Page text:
Why I am excited about Entity Systems

by moodyharsh 2016-06-30
why-i-am-excited-about-entity-systems

Computing is still primitive and Fragile.

For example, Typography is an ancient profession.
CSS3 is just cute, compared to what Typographers can do.

It is haughty to think that computers can do everything, with fidelity.

Donald Knuth spent a disproportionate amount of time on typesetting,
and rightfully so.

To put Entity Systems in context, here is a list of programming
paradigms as used in the Software Industry.

Automata Programming

Automata/ State Machines are at the heart of all Software.

  • Parsers
  • Validation Mechanisms
  • Protocols
  • Circuit Design
  • Industrial Robots

Currently state machines can be implemented by the following
techniques,

  1. State Pattern

    This is the OO way of doing it.

  2. Dispatch Tables

    This uses function pointers.

  3. Goto’s

    I find it appalling that gotos are considered a joke.

    Here is a Knuth’s defence of goto. The paper also has a hint of satire,
    on how programming language designers are complicit in advocating Newspeak,
    for “safety”.

    Just for a perspective, see the tcp/ipv4 code from FreeBSD.

    This code is used by Sony and many embedded systems.
    The Linux implementation is similiar.

The most critical piece of Internet Infrastructure is designed as a state machine using goto's.

Using goto’s is hardly different from Dispatch Tables.
RAM is a hardware implementation of a table.

Why is there, no joke on this page ?
Probably because it’s used in the Electronics Industry.

Blaming goto’s is like blaming a Scalpel.

Structured Programming

This has the following styles,

  1. Procedural Programming

    See Program Development by Stepwise Refinement
    Typically how you write C programs.

  2. Objective Programming

    Encapsulation for me, is the most important idea here.

  3. Modular Programming

    >>> import this ... Namespaces are one honking great idea -- let's do more of those!
  4. Functional Programming

    Functional programming structures code around transformations,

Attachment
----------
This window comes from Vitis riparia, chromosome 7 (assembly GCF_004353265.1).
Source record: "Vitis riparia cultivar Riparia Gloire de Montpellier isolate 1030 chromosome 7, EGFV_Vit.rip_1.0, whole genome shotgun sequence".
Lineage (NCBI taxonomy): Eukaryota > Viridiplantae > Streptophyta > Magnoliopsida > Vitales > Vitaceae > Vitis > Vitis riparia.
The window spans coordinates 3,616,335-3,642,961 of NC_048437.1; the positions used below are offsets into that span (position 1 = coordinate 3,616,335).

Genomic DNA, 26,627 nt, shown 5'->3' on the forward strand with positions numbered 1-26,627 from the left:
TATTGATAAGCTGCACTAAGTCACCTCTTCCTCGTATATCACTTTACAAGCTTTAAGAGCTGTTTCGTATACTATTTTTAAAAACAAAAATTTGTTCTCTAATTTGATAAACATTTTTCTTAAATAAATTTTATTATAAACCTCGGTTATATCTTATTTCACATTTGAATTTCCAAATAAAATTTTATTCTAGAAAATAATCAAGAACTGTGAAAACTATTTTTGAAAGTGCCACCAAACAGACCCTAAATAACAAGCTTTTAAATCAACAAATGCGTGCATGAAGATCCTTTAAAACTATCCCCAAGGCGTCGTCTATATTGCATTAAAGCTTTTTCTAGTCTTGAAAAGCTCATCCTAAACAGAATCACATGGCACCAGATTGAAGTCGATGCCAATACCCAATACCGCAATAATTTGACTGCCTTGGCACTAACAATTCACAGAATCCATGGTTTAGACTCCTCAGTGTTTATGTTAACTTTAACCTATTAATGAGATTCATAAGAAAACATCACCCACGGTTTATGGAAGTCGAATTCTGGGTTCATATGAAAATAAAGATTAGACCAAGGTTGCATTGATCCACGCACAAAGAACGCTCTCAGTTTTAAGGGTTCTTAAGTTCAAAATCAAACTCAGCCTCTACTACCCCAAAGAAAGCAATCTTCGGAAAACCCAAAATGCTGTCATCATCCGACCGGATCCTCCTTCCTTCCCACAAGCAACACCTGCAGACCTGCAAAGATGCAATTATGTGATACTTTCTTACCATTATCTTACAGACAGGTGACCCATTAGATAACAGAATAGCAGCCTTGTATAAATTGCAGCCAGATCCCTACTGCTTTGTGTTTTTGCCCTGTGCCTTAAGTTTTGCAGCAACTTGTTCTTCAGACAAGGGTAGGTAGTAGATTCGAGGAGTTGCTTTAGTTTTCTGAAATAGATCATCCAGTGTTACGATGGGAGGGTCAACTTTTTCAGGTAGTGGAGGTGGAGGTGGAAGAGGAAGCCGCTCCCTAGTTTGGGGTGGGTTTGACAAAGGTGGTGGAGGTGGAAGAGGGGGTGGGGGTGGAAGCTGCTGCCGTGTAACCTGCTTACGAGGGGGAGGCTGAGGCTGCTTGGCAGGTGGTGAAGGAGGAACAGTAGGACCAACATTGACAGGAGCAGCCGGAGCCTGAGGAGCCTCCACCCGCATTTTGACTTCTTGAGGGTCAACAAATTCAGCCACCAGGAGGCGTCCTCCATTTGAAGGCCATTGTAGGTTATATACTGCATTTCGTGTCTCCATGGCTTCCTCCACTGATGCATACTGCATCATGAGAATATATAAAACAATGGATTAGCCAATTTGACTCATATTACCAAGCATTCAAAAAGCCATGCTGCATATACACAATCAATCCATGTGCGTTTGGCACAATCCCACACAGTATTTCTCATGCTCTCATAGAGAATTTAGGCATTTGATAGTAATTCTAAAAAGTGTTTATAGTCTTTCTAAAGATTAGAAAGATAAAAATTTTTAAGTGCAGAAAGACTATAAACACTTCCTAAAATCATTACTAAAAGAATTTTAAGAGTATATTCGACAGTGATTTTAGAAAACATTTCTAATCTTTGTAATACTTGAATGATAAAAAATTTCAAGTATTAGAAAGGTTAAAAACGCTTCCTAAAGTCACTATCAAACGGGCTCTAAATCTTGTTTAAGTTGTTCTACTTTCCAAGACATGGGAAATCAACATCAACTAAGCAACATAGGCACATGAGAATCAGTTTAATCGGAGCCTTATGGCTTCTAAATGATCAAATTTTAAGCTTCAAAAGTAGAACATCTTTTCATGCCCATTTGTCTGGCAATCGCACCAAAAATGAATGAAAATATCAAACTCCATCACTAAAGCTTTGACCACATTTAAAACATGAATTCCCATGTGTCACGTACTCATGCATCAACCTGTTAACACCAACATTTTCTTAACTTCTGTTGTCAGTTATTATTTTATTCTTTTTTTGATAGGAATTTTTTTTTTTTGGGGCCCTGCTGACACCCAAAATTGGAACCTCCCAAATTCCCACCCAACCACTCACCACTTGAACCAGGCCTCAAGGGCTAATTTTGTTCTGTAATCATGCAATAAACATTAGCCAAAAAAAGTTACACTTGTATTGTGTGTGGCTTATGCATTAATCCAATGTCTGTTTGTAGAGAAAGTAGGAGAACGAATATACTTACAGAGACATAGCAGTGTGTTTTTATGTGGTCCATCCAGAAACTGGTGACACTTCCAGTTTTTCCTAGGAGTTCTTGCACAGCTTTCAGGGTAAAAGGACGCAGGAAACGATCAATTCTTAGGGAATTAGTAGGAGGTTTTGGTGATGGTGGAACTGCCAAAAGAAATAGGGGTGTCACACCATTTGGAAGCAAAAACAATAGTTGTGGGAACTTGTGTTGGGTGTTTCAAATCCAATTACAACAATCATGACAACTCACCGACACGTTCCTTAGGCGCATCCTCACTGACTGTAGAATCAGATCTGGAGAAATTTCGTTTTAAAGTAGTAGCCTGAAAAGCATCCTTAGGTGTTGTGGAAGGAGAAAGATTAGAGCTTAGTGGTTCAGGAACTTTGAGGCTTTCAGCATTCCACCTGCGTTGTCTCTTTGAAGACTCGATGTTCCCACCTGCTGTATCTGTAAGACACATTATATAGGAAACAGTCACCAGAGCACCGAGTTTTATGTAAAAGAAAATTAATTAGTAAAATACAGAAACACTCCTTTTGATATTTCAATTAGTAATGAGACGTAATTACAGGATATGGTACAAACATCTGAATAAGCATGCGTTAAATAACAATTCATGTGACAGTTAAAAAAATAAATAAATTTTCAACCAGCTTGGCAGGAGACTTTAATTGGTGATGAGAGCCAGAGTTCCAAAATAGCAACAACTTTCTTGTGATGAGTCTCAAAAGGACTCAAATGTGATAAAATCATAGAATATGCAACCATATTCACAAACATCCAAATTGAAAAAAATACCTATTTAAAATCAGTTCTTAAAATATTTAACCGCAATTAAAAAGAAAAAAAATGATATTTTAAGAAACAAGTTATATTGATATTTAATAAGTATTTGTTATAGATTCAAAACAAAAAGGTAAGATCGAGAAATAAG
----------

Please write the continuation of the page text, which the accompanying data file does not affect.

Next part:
than state changes.

    It’s tricky to do Games in Pure Functional Programming.
    Impure Functional Programming as seen in Common Lisp, Clojure,
    Perl, Python, Ruby, OCaml is more successful.

Declarative Programming

The following are some fine examples,

  1. HTML, make

  2. SQL, Logic Programming

  3. DSL’s and Scripting Components.

    See Rake, Blender API

  4. Generative Programming

    This includes Lispy Macros, yacc.

Event Driven Programming

Computers react to events.

  1. Messaging

    Zero MQ

  2. Observers

  3. Callback (Hell)

  4. Services

    See REST

Data Flow Programming

This is my favorite paradigm.
Impure Functional programming fits nicely here.

  1. Unix Pipes

    Nuff said.

  2. Max/Pure Data

    You just have to see it.

  3. Spreadsheets

    Most widely used Programming Language if you ask me.

  4. Visual Programming

    A bit of a stretch, but anything from Photoshop layers to Circuit Design goes here.

Parallel Programming

Erlang is a great success story.

What is wrong with objects ?

I would argue that the chief problem is performance.

See – http://research.scee.net/files/presentations/gcapaustralia09/Pitfalls_of_Object_Oriented_Programming_GCAP_09.pdf

In a way Entity Systems, takes concepts from every one of the above.
I am not even sure it’s a new Paradigm.

But the reason I am excited about Entity Systems is, it puts us right back
into Batch Computing. Entities are stored centrally and Systems perform batch operations on them.

And best of all, it is battle tested by Game Developers.

For the past ~10 years or so the Game Programming community has adopted
Data Driven Programming with Homogeneous Data quite successfully.

In contrast to Data Flow and Message Passing, Data Driven Programming
as adopted by Game Programmers resembles Shared Memory style of Process Communication and the Black Board pattern.

There is also a programming language called Linda that does this pattern natively.

http://entity-systems.wikidot.com/
http://www.dataorienteddesign.com/dodmain/dodmain.html